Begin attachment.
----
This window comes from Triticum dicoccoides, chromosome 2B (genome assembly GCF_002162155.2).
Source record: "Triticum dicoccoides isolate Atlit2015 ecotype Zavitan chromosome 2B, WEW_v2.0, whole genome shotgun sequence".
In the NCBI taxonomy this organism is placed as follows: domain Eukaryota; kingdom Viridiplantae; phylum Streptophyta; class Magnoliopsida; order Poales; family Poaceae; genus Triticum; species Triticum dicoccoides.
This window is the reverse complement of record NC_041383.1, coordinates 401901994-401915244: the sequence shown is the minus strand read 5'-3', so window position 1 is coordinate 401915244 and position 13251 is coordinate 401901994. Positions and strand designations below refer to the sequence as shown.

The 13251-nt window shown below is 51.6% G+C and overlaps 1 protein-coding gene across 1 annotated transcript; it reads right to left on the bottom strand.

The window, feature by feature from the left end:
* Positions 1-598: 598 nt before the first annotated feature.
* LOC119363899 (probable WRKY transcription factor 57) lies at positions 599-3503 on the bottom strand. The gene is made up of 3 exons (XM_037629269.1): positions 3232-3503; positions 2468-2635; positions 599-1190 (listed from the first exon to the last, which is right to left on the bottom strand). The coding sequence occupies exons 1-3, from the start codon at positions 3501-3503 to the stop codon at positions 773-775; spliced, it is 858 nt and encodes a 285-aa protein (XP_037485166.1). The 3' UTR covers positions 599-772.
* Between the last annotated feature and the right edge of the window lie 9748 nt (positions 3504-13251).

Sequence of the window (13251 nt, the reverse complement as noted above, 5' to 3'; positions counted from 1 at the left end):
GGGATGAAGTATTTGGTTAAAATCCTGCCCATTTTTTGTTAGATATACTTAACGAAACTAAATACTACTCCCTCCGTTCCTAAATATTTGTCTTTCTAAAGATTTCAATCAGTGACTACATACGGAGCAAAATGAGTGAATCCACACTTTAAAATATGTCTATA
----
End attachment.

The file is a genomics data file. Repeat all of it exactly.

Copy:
This window comes from Triticum dicoccoides, chromosome 2B (genome assembly GCF_002162155.2).
Source record: "Triticum dicoccoides isolate Atlit2015 ecotype Zavitan chromosome 2B, WEW_v2.0, whole genome shotgun sequence".
In the NCBI taxonomy this organism is placed as follows: domain Eukaryota; kingdom Viridiplantae; phylum Streptophyta; class Magnoliopsida; order Poales; family Poaceae; genus Triticum; species Triticum dicoccoides.
This window is the reverse complement of record NC_041383.1, coordinates 401901994-401915244: the sequence shown is the minus strand read 5'-3', so window position 1 is coordinate 401915244 and position 13251 is coordinate 401901994. Positions and strand designations below refer to the sequence as shown.

The 13251-nt window shown below is 51.6% G+C and overlaps 1 protein-coding gene across 1 annotated transcript; it reads right to left on the bottom strand.

The window, feature by feature from the left end:
* Positions 1-598: 598 nt before the first annotated feature.
* LOC119363899 (probable WRKY transcription factor 57) lies at positions 599-3503 on the bottom strand. The gene is made up of 3 exons (XM_037629269.1): positions 3232-3503; positions 2468-2635; positions 599-1190 (listed from the first exon to the last, which is right to left on the bottom strand). The coding sequence occupies exons 1-3, from the start codon at positions 3501-3503 to the stop codon at positions 773-775; spliced, it is 858 nt and encodes a 285-aa protein (XP_037485166.1). The 3' UTR covers positions 599-772.
* Between the last annotated feature and the right edge of the window lie 9748 nt (positions 3504-13251).

Sequence of the window (13251 nt, the reverse complement as noted above, 5' to 3'; positions counted from 1 at the left end):
GGGATGAAGTATTTGGTTAAAATCCTGCCCATTTTTTGTTAGATATACTTAACGAAACTAAATACTACTCCCTCCGTTCCTAAATATTTGTCTTTCTAAAGATTTCAATCAGTGACTACATACGGAGCAAAATGAGTGAATCCACACTTTAAAATATGTCTATA